Festival Leprosy

Vile diseases and avaricious banks - AL Kennedy finds that Edinburgh's festival season isn't all lol

One of the many interesting chance elements which always enters into the Edinburgh Festival mix, is disease. Not to be too graphic, you spend your semi-waking days watching, or working in various warm, moist venues full of strangers who breathe, cough, giggle, guffaw, sigh, yawn and generally spread the usually very private and intimate contents of their lungs all over the shop, you utilise extremely well-used conveniences (with much less-used hand washing facilities) and handle microphones that have probably not been boiled in bleach since they were bought in the late 1970’s – you are eventually going to get Festival Flu, Festival Tummy, Festival Leprosy, or something else genuinely unpleasant. The fact that many venues smell like oldmantrousers, or deadnun is also unnerving. And a good deal of unhygienic hugging, patting and touching takes place. This year I’ve been enjoying a range of aches, snuffles, rasping strangulations and eye throbbings – as has pretty much everyone else I’ve been meeting from a distance with gloves and mask in place.

Given that I occupy a slightly peculiar cross-media position I have been bouncing between club comedy gigs, my show, the Westport Book Festival and the Edinburgh International Book Festival and deargodknowswhat else in a nether world of high-fat and previously-fingered free food and what I can only really describe as chatting. This can seem simply pleasant, if not puerile at one level, but it’s a joy to spend a month being reminded that British people and people in general are brighter, faster, more civilised and more pleasant to be around than any of our media or politicians might suggest. There are, of course, insistently insane and peculiar exceptions (and I have no idea what bowel of hell my audience came from on the 13th) but it is truly exhilarating to get down to telling stories and being told stories with no monkeying about, or muffling/critical/literary/buzz killing interventions.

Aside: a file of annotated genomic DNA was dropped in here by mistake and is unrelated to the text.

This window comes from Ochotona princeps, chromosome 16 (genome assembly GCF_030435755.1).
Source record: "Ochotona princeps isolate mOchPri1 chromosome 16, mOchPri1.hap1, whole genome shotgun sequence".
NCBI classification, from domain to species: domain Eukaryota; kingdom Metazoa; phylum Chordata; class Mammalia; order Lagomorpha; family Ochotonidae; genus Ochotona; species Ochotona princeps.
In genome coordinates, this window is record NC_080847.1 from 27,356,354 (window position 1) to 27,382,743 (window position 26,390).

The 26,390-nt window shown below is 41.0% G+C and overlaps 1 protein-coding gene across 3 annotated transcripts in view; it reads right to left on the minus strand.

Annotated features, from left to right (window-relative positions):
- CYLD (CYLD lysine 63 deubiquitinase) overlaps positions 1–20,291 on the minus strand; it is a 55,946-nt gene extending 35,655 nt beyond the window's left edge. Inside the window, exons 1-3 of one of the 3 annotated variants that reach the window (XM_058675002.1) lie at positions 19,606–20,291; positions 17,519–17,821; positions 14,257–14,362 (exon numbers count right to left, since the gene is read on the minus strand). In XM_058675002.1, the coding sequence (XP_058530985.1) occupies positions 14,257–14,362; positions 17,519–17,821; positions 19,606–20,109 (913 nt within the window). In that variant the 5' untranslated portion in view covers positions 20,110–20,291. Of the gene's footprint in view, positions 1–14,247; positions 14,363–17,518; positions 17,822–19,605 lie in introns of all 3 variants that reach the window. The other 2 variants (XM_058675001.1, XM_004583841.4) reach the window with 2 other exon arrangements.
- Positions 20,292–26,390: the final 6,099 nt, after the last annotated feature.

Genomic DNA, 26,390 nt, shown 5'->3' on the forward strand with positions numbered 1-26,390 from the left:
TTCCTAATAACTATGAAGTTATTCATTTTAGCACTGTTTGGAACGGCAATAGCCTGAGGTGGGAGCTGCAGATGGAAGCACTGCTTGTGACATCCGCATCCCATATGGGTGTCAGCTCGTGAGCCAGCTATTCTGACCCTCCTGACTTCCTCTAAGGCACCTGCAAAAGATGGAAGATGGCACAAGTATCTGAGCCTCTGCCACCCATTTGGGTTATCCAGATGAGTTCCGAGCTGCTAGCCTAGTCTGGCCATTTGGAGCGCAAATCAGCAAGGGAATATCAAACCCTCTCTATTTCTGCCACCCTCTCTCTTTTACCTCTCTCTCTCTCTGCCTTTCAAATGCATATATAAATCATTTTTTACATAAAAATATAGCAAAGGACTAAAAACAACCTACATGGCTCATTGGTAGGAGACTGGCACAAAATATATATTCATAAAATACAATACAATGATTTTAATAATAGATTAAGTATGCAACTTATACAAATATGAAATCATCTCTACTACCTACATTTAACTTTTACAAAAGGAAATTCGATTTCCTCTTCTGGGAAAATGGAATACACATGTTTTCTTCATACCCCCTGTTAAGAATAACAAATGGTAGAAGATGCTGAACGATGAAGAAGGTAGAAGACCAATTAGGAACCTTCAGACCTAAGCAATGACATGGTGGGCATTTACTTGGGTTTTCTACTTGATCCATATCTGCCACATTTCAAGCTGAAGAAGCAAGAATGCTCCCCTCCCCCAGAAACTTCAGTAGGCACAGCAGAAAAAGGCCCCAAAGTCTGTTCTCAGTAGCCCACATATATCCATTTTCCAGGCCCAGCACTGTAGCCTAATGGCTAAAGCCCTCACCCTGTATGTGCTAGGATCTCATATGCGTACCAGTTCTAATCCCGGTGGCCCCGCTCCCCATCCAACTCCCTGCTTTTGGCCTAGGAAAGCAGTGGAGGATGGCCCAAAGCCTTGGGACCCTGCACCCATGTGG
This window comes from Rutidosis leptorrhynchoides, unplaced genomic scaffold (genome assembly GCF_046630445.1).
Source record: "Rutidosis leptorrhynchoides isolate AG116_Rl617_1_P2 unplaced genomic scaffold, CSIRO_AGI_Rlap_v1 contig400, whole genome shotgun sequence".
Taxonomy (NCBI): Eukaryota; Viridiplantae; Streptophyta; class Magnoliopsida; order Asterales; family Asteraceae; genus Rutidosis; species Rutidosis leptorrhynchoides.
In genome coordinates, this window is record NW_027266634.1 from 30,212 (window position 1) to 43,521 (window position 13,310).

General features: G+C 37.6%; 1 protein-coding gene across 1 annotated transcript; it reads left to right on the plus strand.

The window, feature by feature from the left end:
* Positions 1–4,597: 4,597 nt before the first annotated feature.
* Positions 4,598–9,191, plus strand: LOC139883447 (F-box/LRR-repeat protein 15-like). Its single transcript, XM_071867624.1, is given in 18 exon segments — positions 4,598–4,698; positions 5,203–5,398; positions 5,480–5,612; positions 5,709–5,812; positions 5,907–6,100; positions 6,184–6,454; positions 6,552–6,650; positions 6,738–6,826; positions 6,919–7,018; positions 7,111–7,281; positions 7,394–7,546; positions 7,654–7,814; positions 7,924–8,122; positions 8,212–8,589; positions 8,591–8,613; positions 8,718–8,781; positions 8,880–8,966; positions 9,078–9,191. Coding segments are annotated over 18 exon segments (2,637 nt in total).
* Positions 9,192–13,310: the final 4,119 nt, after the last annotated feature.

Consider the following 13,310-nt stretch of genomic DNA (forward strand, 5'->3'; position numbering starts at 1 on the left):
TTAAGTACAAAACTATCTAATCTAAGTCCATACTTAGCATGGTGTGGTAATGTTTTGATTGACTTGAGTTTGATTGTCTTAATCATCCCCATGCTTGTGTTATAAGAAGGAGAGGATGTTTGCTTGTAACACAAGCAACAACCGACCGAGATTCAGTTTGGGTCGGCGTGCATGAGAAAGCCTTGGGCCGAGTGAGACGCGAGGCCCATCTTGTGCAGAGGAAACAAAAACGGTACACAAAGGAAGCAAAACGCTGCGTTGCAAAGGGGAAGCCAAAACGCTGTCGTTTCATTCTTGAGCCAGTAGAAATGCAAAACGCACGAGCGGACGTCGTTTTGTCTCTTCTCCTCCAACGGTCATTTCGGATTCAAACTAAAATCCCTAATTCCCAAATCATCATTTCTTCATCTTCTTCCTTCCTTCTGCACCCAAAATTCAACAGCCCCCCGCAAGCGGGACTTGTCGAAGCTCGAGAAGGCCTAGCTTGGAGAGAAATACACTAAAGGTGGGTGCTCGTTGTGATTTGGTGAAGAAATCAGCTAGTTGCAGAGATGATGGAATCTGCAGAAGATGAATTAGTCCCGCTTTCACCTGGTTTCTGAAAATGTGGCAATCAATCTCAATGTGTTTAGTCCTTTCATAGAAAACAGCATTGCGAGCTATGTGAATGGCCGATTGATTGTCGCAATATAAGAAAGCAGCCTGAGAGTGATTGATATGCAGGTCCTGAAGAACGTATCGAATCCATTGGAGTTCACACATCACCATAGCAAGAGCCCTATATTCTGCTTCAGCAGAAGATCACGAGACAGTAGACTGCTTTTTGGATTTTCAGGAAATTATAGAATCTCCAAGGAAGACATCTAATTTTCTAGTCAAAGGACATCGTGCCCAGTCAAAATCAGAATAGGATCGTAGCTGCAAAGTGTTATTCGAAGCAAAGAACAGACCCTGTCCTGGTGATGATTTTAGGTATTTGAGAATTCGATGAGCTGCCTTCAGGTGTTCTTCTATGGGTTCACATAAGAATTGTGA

This year there have already been some genuinely grand moments – the invention of lime tea as a refreshing alternative to lemon, seeing the Tiger Lillies do their twisted and wonderful stuff, the lady who took her socks off in my gig, the chap who was “good at being submissive” and the splendid couple who came all the way from Orkney to say hello. This year I have been proud to go on after a stripper – not necessarily a good thing, then again everyone is going to be pleased if I promise not to take off my clothes, so it all balances out – and have been given a lollipop and a balloon by two different kind gentlemen – not exactly the brand affection one might hope for in the heady world of notreallyshowbiz, but it has to be said that I do love a balloon.

Meanwhile, a pal of mine has managed to run up a £30 overdraft in the midst of the festival chaos. His bank is attempting to charge him £120 for the money he didn’t arrange for them to advance him in the first place… he should have gone to a loan shark, or just sold one of his legs for sandwich meat. We set aside a little time each day to meditate on the fact that greedy and utterly mindless banks have been entirely happy to bring our economy to the brink of meltdown by shifting fake money faster and faster round the globe and taking on impossible risks for the joy of short term blood-letting and with no thought for the implications of the word impossible – and no one in government is going to do anything other than bail them out. With our money. Until it’s too late. This does not improve our combined symptoms.

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Corbyn's supporters loved his principles. But he ditched them in the EU campaign

Jeremy Corbyn never wanted Remain to win, and every gutless performance showed that. Labour voters deserve better. 

“A good and decent man but he is not a leader. That is the problem.” This was just-sacked Hilary Benn’s verdict on Jeremy Corbyn, and he’s two-thirds right. Corbyn is not a leader, and if that wasn’t obvious before the referendum campaign, it should be now. If the Vice documentary didn’t convince you that Corbyn is a man who cannot lead – marked by both insubstantiality and intransigence, both appalling presentation and mortal vanity – then surely his botched efforts for Remain must have.